Why Scottie Pippen failed with the Houston Rockets

By Joe Edwards
Scottie Pippen (Photo credit should read JAMES NIELSEN/AFP/Getty Images)
Scottie Pippen (Photo credit should read JAMES NIELSEN/AFP/Getty Images) /
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(Photo by Sporting News via Getty Images)
(Photo by Sporting News via Getty Images) /

The Rockets would grant Pippen’s wish in the following offseason, trading him to the Portland Trail Blazers. He would continue to drop in seemingly every statistical category of play before one final year with the Bulls in 2003-04 before retiring.

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Charles Barkley would play one final injury-riddled year with the Rockets before retiring completely. It is undeniable that Barkley, Olajuwon, and Pippen could have been one of the most exciting super-teams of the decade.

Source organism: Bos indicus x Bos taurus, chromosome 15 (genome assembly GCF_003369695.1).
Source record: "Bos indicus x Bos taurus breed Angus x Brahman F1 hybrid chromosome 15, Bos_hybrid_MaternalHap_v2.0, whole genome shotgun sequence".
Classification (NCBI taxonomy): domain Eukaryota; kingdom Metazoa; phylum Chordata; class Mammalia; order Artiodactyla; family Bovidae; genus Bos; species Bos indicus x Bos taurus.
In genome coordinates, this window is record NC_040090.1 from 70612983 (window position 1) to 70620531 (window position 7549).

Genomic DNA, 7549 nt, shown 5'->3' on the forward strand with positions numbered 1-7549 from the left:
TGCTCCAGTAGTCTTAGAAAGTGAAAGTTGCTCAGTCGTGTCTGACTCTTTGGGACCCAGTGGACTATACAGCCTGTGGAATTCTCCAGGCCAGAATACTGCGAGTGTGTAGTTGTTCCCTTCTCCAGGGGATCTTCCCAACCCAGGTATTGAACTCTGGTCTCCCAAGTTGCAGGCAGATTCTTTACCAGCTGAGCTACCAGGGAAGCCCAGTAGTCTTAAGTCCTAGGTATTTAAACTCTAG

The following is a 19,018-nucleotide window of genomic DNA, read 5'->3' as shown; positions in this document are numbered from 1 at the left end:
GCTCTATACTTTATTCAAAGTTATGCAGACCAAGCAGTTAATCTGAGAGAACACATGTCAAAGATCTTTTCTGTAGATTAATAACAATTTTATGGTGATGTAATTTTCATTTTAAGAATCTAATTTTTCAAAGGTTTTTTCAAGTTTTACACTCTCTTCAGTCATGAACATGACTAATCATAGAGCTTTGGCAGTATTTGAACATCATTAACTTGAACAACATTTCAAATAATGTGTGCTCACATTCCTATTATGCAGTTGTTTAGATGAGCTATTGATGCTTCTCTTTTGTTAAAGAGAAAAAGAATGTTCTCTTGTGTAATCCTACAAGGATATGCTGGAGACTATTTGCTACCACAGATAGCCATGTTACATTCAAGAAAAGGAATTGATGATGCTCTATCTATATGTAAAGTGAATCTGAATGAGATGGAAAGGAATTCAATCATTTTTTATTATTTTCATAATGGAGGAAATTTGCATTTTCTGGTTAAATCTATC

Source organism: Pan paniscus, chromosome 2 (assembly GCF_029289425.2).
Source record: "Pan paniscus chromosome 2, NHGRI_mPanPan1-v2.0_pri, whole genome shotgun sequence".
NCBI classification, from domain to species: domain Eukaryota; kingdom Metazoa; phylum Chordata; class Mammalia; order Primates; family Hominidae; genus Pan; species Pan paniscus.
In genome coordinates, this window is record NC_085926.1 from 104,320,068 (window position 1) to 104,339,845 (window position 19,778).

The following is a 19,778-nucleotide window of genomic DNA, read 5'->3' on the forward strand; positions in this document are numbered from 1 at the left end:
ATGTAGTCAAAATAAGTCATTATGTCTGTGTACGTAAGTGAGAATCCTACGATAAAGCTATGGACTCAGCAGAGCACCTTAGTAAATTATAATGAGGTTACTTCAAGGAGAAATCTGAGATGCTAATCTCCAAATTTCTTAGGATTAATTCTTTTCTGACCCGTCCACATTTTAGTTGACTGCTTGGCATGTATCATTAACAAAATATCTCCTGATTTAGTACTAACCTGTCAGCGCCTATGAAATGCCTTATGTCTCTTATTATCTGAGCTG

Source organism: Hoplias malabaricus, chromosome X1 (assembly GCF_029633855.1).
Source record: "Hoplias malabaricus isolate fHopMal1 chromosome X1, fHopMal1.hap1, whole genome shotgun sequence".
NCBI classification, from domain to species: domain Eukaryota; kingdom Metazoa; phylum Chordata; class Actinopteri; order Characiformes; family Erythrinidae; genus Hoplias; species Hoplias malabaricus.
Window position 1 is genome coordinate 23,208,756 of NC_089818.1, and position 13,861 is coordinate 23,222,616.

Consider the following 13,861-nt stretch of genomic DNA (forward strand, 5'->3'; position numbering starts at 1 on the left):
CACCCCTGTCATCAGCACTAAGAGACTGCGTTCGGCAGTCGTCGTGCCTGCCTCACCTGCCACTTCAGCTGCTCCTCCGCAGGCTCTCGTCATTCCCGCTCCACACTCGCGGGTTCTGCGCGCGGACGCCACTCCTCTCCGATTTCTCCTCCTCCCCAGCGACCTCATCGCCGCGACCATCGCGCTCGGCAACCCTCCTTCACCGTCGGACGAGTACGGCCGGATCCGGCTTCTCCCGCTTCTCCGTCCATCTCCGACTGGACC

Age, chemistry, and money were the root of issues for Pippen and the Rockets, though.

An opportunity for Scottie to solidify himself as an elite player independent of Michael Jordan only turned into a reminder that Pippen looked like a shell of himself without Jordan.

The Rockets transitioned from a back-to-back championship team with a new “superfriends” aesthetic and busy Y2K branding, to a rebuilding era on the shoulders of young Steve Francis.

Scottie Pippen’s time spent as a Houston Rocket was so short and fast that seeing a blue pinstripe #33 jersey almost feels retrospectively surreal, an “oh yeah, that happened” type of memory.

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Next. Why the Rockets would've beaten Jordan's Bulls

Regardless of the outcome, the 1999 Houston Rockets were the most exciting potential team in the NBA at that time, and cast-member Scottie Pippen simply failed, packed his bags, and left for Portland.